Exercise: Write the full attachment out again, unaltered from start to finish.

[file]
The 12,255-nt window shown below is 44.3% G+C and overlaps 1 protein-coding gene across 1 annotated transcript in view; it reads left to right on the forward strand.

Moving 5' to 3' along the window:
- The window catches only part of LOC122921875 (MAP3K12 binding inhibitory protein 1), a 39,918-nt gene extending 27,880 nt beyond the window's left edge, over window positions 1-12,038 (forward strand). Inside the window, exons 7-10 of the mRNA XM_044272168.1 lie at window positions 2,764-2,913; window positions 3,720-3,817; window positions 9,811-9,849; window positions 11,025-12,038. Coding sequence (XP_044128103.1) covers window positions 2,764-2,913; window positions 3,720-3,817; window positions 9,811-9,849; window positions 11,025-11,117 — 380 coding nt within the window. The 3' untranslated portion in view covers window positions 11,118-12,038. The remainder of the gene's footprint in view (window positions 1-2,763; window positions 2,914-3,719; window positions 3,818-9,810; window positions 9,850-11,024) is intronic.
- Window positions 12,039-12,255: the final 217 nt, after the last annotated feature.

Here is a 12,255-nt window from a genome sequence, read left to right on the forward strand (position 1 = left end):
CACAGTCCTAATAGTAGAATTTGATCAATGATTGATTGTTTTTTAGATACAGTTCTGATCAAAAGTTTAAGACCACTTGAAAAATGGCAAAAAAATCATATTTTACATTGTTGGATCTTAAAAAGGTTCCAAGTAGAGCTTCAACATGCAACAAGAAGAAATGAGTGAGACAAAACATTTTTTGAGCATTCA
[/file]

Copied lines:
The 12,255-nt window shown below is 44.3% G+C and overlaps 1 protein-coding gene across 1 annotated transcript in view; it reads left to right on the forward strand.

Moving 5' to 3' along the window:
- The window catches only part of LOC122921875 (MAP3K12 binding inhibitory protein 1), a 39,918-nt gene extending 27,880 nt beyond the window's left edge, over window positions 1-12,038 (forward strand). Inside the window, exons 7-10 of the mRNA XM_044272168.1 lie at window positions 2,764-2,913; window positions 3,720-3,817; window positions 9,811-9,849; window positions 11,025-12,038. Coding sequence (XP_044128103.1) covers window positions 2,764-2,913; window positions 3,720-3,817; window positions 9,811-9,849; window positions 11,025-11,117 — 380 coding nt within the window. The 3' untranslated portion in view covers window positions 11,118-12,038. The remainder of the gene's footprint in view (window positions 1-2,763; window positions 2,914-3,719; window positions 3,818-9,810; window positions 9,850-11,024) is intronic.
- Window positions 12,039-12,255: the final 217 nt, after the last annotated feature.

Here is a 12,255-nt window from a genome sequence, read left to right on the forward strand (position 1 = left end):
CACAGTCCTAATAGTAGAATTTGATCAATGATTGATTGTTTTTTAGATACAGTTCTGATCAAAAGTTTAAGACCACTTGAAAAATGGCAAAAAAATCATATTTTACATTGTTGGATCTTAAAAAGGTTCCAAGTAGAGCTTCAACATGCAACAAGAAGAAATGAGTGAGACAAAACATTTTTTGAGCATTCA